Consultant retained to explore downtown BID 

Downtown Hermosa Beach Business Improvement (BID) funds could be used to restore events canceled during COVID, such as the New Year's Even celebration on Pier Plaza. Photo by Kevin Cody

by Kevin Cody

A Business Improvement District (BID) consultant has been retained by the City of Hermosa Beach to gauge support for a downtown improvement district, Senior Planner Christy Teague told the City Council at its Tuesday, January 24 meeting. The consultant is expected to meet with downtown business and property owners in March or April.

Exploring formation of a downtown BID was one of 10 priorities identified by the council when it approved a 10-year Hermosa Beach Economic Development Plan last July.

Approval of a downtown BID would require businesses, and possibly property owners, to vote to tax themselves to pay for downtown improvements. 

In response to questions about who would appoint BID committee members, and who would decide how BID funds are spent, City Manager Suja Lowenthal wrote in an email, “When it comes to City Council, the advisory board would be proposed by the business group, and the Council would confirm the Board. At that time, the City Council would approve the budget estimate and categories of spending planned by the formation committee/advisory board.

Downtown Manhattan Beach, and North Manhattan Beach, have had BIDs for over a decade. Manhattan’s downtown BID is a non-profit, and not subject to the Manhattan City Council. The North Manhattan Beach BID is subject to the city council. Its spending and its board members must be approved by the council.

BID funds typically are spent on marketing, special events, and capital improvements. 

The Hermosa Beach Economic Development Plan was prepared by city staff, and a 22-member committee, which met for two years. The committee included Council Member Mike Detoy and then Council Member Mary Campbell, Planning Commissioners David Pederson, and Pete Hoffman, and 18 Hermosa Beach business and commercial property owners.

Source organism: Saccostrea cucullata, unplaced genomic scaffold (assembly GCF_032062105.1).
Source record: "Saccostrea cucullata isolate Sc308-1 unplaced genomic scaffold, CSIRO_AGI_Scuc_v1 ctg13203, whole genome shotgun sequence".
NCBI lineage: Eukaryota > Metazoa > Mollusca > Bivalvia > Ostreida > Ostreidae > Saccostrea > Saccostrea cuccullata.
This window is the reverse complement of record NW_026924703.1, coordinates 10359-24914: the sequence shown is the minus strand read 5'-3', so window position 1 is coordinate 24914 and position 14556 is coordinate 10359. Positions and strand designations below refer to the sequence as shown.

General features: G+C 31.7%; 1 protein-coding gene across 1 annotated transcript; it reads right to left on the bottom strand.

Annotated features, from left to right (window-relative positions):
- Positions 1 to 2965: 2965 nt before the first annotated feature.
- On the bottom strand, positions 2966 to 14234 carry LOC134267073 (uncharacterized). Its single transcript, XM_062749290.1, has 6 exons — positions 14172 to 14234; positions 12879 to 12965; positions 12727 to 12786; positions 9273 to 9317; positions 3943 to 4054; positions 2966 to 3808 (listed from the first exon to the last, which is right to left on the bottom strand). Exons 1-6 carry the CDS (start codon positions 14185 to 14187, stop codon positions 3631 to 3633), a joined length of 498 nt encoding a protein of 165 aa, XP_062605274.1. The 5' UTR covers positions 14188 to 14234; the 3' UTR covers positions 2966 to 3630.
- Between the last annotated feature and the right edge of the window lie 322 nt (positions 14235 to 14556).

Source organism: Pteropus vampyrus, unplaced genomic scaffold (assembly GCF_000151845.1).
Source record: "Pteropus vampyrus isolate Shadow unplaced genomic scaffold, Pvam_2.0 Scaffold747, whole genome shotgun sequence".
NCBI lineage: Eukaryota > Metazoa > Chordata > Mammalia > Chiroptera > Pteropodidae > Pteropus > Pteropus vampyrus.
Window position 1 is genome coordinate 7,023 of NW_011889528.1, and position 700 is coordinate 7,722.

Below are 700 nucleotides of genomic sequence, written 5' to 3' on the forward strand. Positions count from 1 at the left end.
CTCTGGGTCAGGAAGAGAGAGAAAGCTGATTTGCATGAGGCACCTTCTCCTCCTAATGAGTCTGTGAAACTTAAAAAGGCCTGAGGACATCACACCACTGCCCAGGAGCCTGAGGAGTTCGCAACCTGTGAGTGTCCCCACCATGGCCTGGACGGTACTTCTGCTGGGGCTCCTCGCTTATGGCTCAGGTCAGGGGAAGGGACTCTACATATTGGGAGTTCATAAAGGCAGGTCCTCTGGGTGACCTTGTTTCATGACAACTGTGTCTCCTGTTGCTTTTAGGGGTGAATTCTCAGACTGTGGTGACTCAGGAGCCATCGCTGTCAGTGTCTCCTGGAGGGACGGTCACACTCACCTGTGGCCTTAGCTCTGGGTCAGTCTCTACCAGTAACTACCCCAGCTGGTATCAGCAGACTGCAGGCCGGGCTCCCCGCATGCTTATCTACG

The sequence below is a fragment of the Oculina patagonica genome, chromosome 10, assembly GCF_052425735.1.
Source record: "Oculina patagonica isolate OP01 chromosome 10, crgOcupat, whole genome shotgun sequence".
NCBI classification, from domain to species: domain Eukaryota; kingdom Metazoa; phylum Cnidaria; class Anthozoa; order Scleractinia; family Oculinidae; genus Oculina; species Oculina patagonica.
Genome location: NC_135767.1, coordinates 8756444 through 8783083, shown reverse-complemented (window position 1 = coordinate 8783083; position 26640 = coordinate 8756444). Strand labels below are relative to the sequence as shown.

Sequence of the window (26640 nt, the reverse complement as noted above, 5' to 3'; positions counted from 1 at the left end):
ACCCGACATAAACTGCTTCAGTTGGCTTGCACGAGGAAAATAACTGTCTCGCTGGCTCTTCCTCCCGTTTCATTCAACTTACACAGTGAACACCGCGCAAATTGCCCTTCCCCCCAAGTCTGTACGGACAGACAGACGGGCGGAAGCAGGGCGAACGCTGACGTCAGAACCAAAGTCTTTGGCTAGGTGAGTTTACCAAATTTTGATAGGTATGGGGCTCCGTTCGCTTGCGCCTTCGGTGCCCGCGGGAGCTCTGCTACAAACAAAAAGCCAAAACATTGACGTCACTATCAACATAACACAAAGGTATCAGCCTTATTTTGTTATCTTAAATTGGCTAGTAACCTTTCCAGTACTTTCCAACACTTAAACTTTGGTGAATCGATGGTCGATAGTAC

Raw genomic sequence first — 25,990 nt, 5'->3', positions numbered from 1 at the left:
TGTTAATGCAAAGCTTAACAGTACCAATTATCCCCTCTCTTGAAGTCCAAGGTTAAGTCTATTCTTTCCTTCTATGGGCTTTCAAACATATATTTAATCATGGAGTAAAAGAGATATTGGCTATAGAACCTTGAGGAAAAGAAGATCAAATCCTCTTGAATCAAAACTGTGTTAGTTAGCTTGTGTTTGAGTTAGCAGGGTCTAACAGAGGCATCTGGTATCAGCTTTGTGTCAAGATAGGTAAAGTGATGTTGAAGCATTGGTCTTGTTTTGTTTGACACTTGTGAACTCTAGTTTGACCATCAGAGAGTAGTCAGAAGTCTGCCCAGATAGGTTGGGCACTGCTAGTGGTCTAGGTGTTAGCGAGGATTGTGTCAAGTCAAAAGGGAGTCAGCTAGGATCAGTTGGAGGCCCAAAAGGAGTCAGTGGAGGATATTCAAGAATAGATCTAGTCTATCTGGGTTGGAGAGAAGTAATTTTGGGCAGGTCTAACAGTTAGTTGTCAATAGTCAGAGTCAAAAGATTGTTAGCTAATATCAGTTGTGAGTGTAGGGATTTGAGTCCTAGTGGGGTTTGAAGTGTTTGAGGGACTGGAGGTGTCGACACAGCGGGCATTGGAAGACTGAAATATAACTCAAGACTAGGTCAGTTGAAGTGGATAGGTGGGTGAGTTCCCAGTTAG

The plan listed 30 economic goals, 10 of which the council prioritized for completion within 12 months of last July

Progress has been made on eight of the 10 priorities, including the downtown BID, Teague told the Council at its January 24 meeting

Mayor Raymond Jackson expressed doubt about support for a downtown BID.

“I’ve talked to many businesses…. And I’ve only talked to three or four who are interested. Is this an exercise in futility?” Jackson asked. The BID consultant is budgeted at $5,000.

City Manager Suja Lowenthal responded, “Prior to our new chamber president [Jessica Accamando], I would have had a different answer. But she and the chamber board have done a lot of legwork in assessing its interest, and conveying its value…. So I can honestly say, in speaking with the chamber, that there is an interest.”

Other prioritized goals that have been budgeted are a $150,000 downtown lighting improvements study; and an $80,000 study of gateway, and wayfinding signs, Teague reported.

Setting fees for outdoor dining decks on public property, and associated car lane reconfigurations on Pier and Hermosa Avenue were also among the council’s 10 Economic Plan priorities. At the Tuesday meeting, the council directed city staff to recommend dining deck fees, and a plan to reconfigure the related street reconfigurations prior to May 1, when the approximately 60, temporary dining deck permits expire. 

Long term policies for outdoor music on both public, and private property will be included in the dining deck report, Teague said.

Developing an “identity” for the downtown, and preserving street level commercial space for retail, and restaurants are the two prioritized economic goals the city has not made progress on, Teague said. ER


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